Identity is simple enough for most people. It is usually delivered as a URL and a certificate, but occasionally “service discovery” systems will tie that identifying information to a more environment agnostic “service name.”

People begin to struggle with implied behavior. I think everyone understands that APIs exhibit certain behavior but the line blurs a bit when considering what behavior is contractual. Data durability or lifetime, consistency models, and idempotence are all good examples of implied behavior that clients depend on. Most clients will learn (and depend on) the behavior of the system even if these features are poorly documented.

Consider a product or service like SnapChat. The structural interface is “how” you use it; the identity is the name or icon for the app, the implied behavior is that when you take a picture with it and send it to someone that the picture will vanish forever after the specified duration. Suppose when a person viewed an image it was only displayed for a second when the sender had specified 10 seconds. I’m sure users would make the claim that the app/service is broken. The same would apply if the pictures had specified lifetimes of 10 seconds but they were actually saved and available forever. Breaching an implied behavioral contract can cause the same customer pain as structural or identity contract violations.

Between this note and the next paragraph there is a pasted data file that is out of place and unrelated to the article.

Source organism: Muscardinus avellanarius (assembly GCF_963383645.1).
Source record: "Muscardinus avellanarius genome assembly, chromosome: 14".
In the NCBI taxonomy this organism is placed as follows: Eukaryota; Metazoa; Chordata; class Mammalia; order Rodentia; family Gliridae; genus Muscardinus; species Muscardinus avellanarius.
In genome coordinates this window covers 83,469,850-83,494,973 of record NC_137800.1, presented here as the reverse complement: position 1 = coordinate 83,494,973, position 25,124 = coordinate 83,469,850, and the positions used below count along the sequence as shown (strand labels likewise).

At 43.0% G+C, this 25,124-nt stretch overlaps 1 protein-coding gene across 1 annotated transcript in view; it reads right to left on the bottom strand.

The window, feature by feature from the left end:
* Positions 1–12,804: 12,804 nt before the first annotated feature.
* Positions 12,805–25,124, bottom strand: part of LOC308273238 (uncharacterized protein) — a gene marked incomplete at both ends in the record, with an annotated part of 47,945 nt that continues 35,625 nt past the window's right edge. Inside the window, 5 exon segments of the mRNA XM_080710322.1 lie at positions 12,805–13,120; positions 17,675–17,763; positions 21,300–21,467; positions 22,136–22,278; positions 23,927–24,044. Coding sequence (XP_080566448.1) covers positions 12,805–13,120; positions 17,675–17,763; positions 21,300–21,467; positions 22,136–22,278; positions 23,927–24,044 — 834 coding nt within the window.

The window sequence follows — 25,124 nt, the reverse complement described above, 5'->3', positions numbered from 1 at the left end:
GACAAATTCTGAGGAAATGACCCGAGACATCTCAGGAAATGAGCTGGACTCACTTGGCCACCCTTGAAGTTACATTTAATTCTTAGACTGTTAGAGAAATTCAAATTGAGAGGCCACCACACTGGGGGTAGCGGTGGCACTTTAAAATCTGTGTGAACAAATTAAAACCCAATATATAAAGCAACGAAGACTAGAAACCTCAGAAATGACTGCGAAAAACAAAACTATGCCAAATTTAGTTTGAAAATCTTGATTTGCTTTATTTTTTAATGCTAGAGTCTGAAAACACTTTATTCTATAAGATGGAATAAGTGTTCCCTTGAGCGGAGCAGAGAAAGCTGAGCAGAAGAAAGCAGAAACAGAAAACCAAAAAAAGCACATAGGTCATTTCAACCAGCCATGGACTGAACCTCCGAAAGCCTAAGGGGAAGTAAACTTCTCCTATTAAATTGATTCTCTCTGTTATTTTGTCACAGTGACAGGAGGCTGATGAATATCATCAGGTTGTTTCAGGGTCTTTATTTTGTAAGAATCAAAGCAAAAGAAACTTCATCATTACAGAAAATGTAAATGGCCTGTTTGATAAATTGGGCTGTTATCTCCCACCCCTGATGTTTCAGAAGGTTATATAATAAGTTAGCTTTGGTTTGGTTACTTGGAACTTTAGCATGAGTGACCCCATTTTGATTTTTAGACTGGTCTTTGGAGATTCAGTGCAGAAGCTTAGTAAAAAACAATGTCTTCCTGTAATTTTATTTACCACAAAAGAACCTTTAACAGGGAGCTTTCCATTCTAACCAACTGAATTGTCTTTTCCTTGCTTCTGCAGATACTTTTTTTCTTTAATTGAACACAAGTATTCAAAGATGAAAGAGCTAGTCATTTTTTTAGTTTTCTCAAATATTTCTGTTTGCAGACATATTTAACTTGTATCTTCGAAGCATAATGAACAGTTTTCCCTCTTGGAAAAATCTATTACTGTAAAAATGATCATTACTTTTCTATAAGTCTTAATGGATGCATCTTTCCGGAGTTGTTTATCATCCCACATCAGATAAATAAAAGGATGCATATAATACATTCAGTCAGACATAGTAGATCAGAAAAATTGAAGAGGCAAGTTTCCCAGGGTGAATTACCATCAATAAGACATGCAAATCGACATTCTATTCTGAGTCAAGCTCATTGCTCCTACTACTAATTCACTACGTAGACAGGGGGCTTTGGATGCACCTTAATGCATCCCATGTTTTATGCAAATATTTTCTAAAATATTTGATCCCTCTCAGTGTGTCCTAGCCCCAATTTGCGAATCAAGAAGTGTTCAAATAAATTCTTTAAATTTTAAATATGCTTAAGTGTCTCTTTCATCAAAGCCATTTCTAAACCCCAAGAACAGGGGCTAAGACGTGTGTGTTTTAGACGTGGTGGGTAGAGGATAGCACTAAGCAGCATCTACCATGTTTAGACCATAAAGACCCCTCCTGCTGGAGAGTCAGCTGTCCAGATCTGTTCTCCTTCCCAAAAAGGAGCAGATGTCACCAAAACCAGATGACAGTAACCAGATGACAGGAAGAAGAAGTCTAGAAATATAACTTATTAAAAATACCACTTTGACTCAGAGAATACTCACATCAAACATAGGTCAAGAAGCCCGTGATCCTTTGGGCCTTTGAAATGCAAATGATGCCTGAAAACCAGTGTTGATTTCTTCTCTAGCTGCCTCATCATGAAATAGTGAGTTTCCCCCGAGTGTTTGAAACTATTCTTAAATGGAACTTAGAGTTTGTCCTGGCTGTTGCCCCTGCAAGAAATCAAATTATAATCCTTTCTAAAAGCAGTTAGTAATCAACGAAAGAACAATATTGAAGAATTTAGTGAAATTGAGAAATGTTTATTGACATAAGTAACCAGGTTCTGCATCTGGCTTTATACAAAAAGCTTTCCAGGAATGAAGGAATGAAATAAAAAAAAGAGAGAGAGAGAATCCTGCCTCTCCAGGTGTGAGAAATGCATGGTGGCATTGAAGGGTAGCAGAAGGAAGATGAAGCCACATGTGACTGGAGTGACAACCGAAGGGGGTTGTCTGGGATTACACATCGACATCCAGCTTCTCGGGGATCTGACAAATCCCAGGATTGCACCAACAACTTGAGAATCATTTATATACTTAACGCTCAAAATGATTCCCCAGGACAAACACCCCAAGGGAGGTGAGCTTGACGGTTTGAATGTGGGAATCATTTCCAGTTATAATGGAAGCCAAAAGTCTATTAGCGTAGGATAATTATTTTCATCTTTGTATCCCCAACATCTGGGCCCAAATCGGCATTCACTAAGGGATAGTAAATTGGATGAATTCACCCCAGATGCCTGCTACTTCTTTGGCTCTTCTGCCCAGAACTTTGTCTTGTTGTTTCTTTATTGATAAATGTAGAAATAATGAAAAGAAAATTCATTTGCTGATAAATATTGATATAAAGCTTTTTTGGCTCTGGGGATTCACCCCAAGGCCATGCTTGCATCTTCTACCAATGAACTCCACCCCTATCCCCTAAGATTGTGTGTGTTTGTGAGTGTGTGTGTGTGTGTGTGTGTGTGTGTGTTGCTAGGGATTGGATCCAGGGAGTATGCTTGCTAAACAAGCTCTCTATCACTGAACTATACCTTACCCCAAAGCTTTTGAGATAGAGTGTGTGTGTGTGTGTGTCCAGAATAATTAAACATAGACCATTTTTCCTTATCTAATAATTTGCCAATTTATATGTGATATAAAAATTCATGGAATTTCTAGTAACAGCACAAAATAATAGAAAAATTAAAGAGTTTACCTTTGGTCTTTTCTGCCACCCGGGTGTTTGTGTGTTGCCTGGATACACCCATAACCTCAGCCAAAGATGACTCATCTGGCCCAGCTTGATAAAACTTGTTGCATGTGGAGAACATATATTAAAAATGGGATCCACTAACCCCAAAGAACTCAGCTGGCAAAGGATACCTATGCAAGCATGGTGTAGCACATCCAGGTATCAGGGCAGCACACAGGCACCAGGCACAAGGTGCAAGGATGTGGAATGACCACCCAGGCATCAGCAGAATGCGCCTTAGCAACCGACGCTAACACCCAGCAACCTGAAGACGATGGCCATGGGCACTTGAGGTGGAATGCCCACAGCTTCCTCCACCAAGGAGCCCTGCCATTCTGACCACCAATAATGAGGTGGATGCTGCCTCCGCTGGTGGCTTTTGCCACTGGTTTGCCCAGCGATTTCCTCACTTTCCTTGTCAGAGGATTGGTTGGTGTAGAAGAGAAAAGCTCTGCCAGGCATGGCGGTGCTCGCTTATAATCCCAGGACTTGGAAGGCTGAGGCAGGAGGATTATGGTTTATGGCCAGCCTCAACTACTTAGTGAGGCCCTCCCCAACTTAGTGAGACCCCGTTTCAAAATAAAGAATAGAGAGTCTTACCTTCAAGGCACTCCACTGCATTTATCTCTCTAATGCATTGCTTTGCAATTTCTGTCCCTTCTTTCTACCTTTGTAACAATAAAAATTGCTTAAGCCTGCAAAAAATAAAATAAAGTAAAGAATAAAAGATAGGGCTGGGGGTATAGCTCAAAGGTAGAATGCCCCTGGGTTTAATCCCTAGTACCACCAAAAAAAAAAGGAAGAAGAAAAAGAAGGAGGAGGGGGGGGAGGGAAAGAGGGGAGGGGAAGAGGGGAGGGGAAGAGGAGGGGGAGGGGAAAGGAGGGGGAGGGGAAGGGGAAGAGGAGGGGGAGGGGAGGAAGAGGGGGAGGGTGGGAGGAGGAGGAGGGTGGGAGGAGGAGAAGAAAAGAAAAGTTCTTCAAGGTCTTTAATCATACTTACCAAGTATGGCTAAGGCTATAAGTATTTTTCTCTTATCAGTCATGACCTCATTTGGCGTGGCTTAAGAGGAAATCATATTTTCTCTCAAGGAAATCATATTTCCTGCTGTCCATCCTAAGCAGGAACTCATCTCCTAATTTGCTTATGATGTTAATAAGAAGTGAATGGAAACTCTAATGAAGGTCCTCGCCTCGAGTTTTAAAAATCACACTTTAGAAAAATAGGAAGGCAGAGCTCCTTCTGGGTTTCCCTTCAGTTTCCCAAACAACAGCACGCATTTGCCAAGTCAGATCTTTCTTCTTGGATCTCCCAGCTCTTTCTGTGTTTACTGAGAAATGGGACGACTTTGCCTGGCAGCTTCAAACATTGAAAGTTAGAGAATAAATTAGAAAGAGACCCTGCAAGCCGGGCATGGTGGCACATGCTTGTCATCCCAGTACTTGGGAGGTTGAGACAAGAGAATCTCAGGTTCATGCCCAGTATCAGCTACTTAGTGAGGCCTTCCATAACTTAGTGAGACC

Last, the emergent properties of a contract are simultaneously the most subtle and the most ambiguously documented. The devil is in these details for a savvy service owner. I think it’s best to start learning emergent contract properties with an example.

Suppose I have a document service and each document has an ID with a string structure. The service is the ID authority, meaning clients never get to choose the ID. Now suppose that the IDs that my service vend only ever contain numerical characters. This is an emergent contract property. Even in the face of contradicting documentation I — as a responsible service owner — should not modify my service to begin vending alphanumeric IDs without assessing customer impact. Depending on that impact I might be able to do so without running a proper migration campaign. At a minimum I should notify my customers that the change is going to take place.

Emergent contract properties live within structural ambiguities and behavioral infrequencies. Consider a message queue with “at least once” delivery guarantees. If duplicates are infrequently delivered a non-trivial set of recipients will fail to handle duplicates correctly. While they may be “in the wrong” from the producer’s perspective, the fact is that the producer will be required to deal with the support burden. I’ve heard convincing arguments that producers should always send duplicate messages. While this might increase resource overhead, it will also force consumers to handle duplicate messages correctly.